Roy Schestowitz wrote:
> A Rebuttal To Mark Golden's Wall Street Journal Article
> ,----[ Quote ]
> | On May 15th Mark Golden wrote an article for the Wall Street Journal
> | titled Out The Window where he posed the question: "Can the ordinary
> | user ditch Windows for Linux?" His conclusion, in most cases, is a
> | resounding no. Sadly Mr. Golden's methodology in trying out Linux for
> | his article bears little resemblance to what an ordinary user trying
> | out Linux would likely do. Indeed, his approach almost guaranteedh
> | is results.
It's a nice rebuttal.
The multimedia issues Mr. Golden raised can be largely overcome. I have no
problem watching Windows Media Player video or Quicktime video or watching
DVDs on my Toshiba laptop running Fedora Core 5. Granted, I had to add on
software that didnât come with the distribution. This is no different than
Windows where many applications, such as an office suite, have to be added.
Is multimedia 100% under Linux? No, itâs probably only 95% due to the very
legal hurdles Mr. Golden mentions and the ever changing array of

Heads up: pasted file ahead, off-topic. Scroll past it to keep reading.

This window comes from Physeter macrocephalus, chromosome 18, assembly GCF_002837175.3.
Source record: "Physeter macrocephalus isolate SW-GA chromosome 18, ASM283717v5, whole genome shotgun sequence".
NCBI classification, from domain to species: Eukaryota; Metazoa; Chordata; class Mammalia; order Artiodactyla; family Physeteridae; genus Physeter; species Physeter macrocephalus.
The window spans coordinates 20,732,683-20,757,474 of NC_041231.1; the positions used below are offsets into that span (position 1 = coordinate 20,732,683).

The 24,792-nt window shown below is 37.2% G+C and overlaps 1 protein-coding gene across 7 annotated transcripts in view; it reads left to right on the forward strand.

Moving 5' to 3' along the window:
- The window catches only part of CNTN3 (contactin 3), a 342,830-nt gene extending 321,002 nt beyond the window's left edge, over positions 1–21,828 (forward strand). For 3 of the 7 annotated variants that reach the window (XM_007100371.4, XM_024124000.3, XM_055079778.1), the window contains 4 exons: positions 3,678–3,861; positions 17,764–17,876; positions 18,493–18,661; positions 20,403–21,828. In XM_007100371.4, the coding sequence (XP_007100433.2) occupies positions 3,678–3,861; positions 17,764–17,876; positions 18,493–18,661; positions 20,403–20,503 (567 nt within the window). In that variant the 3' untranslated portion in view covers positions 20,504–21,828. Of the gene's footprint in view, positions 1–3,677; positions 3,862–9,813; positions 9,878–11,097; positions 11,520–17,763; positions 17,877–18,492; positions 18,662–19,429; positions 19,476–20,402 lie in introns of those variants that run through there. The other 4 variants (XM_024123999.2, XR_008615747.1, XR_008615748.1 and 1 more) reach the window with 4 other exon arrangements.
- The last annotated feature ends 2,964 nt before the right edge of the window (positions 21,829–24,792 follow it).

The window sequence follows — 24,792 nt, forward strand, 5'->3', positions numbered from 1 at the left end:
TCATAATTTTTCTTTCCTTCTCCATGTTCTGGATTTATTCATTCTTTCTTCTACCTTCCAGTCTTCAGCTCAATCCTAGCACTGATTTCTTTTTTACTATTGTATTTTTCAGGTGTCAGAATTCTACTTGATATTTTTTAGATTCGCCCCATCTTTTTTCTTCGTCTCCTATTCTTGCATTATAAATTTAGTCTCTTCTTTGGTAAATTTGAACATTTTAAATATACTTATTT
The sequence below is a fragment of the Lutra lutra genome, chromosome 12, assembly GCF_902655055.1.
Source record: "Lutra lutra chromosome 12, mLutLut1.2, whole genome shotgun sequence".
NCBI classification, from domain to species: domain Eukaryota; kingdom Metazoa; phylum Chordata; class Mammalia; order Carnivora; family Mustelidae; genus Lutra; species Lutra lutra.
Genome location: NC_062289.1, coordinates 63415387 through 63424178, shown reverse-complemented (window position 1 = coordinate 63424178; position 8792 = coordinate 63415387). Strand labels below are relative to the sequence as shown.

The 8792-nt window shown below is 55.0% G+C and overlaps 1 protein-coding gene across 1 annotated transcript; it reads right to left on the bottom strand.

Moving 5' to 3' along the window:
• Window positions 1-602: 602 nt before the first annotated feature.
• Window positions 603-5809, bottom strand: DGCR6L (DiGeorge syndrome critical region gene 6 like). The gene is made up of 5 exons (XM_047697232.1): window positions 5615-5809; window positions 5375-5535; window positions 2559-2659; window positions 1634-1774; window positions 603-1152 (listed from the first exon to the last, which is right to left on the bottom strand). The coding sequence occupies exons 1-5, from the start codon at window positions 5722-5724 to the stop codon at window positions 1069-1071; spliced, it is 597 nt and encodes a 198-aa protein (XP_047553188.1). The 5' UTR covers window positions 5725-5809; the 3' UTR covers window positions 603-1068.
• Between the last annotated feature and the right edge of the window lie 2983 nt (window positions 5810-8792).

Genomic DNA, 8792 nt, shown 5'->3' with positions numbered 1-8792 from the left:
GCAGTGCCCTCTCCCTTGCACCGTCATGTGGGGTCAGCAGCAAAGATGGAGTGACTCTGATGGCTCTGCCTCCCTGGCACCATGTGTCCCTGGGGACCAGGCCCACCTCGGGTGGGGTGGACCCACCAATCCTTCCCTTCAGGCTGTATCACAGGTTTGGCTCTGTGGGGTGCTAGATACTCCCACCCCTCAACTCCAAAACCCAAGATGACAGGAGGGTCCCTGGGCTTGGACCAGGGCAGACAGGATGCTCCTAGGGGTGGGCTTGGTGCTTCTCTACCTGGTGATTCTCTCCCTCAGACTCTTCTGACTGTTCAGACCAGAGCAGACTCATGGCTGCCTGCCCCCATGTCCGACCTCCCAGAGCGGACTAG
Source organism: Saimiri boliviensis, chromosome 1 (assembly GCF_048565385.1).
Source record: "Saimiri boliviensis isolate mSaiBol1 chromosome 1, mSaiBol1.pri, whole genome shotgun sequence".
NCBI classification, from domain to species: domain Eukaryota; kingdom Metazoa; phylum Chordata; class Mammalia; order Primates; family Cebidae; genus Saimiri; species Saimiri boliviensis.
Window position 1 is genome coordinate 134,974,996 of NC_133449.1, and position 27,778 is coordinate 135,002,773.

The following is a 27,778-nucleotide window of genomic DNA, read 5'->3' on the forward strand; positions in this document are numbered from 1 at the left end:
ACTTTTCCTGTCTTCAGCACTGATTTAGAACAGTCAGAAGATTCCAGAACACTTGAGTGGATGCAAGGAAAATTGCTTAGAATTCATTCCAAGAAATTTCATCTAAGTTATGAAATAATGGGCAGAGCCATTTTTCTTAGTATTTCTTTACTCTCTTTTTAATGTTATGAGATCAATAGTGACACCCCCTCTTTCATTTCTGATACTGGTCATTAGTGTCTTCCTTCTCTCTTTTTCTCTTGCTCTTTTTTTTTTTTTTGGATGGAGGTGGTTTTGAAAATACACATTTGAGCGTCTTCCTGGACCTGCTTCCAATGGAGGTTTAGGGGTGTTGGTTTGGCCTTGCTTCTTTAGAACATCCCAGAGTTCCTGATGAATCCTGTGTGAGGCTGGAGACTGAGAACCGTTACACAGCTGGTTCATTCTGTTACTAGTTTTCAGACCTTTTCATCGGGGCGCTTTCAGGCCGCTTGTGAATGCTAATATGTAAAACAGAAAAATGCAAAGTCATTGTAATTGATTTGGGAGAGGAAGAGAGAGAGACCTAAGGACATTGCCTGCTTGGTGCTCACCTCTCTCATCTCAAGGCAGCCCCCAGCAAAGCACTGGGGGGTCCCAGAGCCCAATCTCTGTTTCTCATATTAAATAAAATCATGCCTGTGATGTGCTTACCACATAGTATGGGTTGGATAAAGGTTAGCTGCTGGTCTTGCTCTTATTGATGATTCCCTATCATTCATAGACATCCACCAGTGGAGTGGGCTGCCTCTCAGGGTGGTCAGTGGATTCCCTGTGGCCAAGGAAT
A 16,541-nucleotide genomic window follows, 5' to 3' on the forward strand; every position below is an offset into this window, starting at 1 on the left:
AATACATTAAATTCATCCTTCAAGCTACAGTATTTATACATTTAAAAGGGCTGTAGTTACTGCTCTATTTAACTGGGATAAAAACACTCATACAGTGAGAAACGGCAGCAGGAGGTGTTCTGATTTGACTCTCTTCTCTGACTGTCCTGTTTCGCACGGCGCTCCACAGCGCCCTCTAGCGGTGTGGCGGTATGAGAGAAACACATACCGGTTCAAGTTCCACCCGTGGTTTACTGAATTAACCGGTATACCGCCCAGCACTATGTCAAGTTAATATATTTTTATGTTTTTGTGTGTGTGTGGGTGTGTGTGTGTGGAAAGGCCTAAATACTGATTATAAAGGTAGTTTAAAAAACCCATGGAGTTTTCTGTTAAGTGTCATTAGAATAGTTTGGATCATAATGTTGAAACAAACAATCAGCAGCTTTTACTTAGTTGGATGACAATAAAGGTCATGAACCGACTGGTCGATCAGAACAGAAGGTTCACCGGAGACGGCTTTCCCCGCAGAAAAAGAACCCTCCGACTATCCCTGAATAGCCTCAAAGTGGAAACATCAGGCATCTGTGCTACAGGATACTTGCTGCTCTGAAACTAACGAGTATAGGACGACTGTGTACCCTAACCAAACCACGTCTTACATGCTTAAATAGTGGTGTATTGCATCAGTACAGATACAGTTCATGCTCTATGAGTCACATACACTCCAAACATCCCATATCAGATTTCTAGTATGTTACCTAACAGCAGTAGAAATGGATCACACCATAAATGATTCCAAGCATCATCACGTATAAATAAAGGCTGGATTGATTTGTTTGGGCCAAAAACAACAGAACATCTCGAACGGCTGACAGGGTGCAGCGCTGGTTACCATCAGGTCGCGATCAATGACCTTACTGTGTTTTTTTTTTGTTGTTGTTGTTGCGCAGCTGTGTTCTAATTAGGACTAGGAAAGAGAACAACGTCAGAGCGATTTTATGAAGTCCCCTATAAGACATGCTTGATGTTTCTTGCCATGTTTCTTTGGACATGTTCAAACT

proprietary formats out there.
I think this amble demonstrates that books, web sites whatever need to
provide new people coming to linux with information on Package Management
and Wiki sites or whatever to install the necessary stuff to get their
multi-media stuff working.
Given a lot of books on linux describe how to install the OS, then Chapter 2
*needs* to be entitled 'Package Management and Installation'.
Installing your multi-media on (for instance) (k)Ubuntu is a breeze, but a
new user could potentially be put off linux if they don't find out about
Synaptic/apt-get and the Wiki section dealing with multi-media in short
A couple of overviews of linux (first better than second IMHO)
No mention of 'Package Management' grrrr!